> Well, it requires some computations, but I would expect a result much higher than 1/2.

It shouldn't, unless something strange has happened as a consequence of my using -1 > c > 1 instead of 0 > c > 1 and keeping 2π when in context I probably should have reduced it to π. What I've suggested here is the same as what leads to figure 2) - the 1/2 method extended out to a diameter.

> if I take a small disc inside the circle, the proportion of chord that passes through this small disc, is proportional to the area of the disc. Does that sound good?

Yes, I would add that the location of the disc should not change the proportion of chords passing through this "small disc". This is achieved with the 1/2 method, but not the 1/3 method or the 1/4 method.

I'm obviously focusing on other things, but it just struck me that you must be Vietoris. Certain things should have given it away earlier, but I just remembered that when quoting Vietoris, I also had to redact a space before a question mark. I thought at the time that it might be a weird mathematics convention, but then I see you talking about a disc rather than a circle and things fall into place. Or I may be wrong again and you are Vietoris' slight less evil twin. It's hard to tell.

I've looked up the precise meaning of disc in mathematical terms and can sort of see why you use it (although it seems to me that "the area of the disc" in the context that you used it

the disc). It does seem to avoid the problem of zero length chords in the 1/3 method, so long as the disc remains open :)is> Asking for the "density of chord to be smooth" is relatively arbitrary. Why not the density of pairs of end points? Why not the density of midpoints? Why not some other thing?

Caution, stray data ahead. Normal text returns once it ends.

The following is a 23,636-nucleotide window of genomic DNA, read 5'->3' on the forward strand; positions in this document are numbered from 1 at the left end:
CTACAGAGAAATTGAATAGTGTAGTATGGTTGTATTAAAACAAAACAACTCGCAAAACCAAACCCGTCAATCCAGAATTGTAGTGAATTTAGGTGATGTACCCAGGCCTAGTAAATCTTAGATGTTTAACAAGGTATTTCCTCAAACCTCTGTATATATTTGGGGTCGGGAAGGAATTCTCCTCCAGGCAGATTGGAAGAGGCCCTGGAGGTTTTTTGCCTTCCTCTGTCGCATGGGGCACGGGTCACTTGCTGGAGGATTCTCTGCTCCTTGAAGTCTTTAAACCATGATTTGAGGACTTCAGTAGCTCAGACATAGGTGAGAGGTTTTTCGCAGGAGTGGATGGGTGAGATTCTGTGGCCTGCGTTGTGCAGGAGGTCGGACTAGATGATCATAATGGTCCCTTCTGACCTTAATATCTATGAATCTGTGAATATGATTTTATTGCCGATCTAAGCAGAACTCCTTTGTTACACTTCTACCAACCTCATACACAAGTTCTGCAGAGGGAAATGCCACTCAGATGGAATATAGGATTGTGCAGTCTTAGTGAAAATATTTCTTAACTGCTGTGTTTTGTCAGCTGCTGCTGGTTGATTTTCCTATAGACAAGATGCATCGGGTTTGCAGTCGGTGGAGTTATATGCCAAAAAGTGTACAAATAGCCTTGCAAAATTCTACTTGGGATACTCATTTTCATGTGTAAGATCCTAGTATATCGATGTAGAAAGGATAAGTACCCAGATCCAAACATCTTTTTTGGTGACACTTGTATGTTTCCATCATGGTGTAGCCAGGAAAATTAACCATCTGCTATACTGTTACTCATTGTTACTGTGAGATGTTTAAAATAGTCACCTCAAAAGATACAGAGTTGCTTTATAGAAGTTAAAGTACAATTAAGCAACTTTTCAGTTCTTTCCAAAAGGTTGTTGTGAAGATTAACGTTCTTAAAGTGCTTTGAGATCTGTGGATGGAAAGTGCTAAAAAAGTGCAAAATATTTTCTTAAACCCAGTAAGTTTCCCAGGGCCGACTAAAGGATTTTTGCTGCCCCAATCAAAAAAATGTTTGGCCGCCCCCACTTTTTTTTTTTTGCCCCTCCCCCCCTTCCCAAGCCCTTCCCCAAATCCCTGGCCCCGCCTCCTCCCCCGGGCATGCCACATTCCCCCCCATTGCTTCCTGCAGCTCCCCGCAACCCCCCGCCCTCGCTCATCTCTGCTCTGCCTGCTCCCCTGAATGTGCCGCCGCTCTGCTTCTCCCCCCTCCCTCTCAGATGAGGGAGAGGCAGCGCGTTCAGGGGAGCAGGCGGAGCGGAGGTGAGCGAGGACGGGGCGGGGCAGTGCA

The question as posed talks about choosing chords "at random", it does not talk about choosing end points or midpoints "at random". If it did I would expect (absent any qualifying comment) a smooth density of end points or midpoints. The same applies with any other thing you'd care to mention.

> Well, it requires some computations, but I would expect a result much higher than 1/2. If I had more time I could do it ...

DeleteOk, actually I'm not sure that I am computing the correct probability here. Tell me if this is your idea :

First you pick a number between -1 and 1, uniformly on the interval [-1,1]. And then you pick an angle between 0 and pi, uniformly on the interval [0,pi]. The chord corresponding to the couple (r,θ) is the unique chord that has slope θ and that cuts the horizontal axis at r. Is that okay ?

So this defines a probability on the set of chords. And with this, the probability that a random chord is longer than sqrt(3) is given by the following formula :

P= 1/3 + ln(7+4*sqrt(3))/2pi = 0.7525...

I might be wrong here, but it seems reasonable.

> It shouldn't, unless something strange has happened as a consequence of my using -1 > c > 1 instead of 0 > c > 1 and keeping 2π when in context I probably should have reduced it to π. What I've suggested here is the same as what leads to figure 2) - the 1/2 method extended out to a diameter.

DeleteYes, sorry, I must be completely wrong here. I didn't understand quite well what you were saying with your definition and I interpreted it in a completely stupid way. So the previous comment (with the computation), does not make any sense.

Anyway, I still don't understand what you are saying. What is this parameter c ? You say it's the "y axis intercept of the chord", do you mean the intersection between the chord and the vertical axis ?

> Yes, I would add that the location of the disc should not change the proportion of chords passing through this "small disc". This is achieved with the 1/2 method, but not the 1/3 method or the 1/4 method.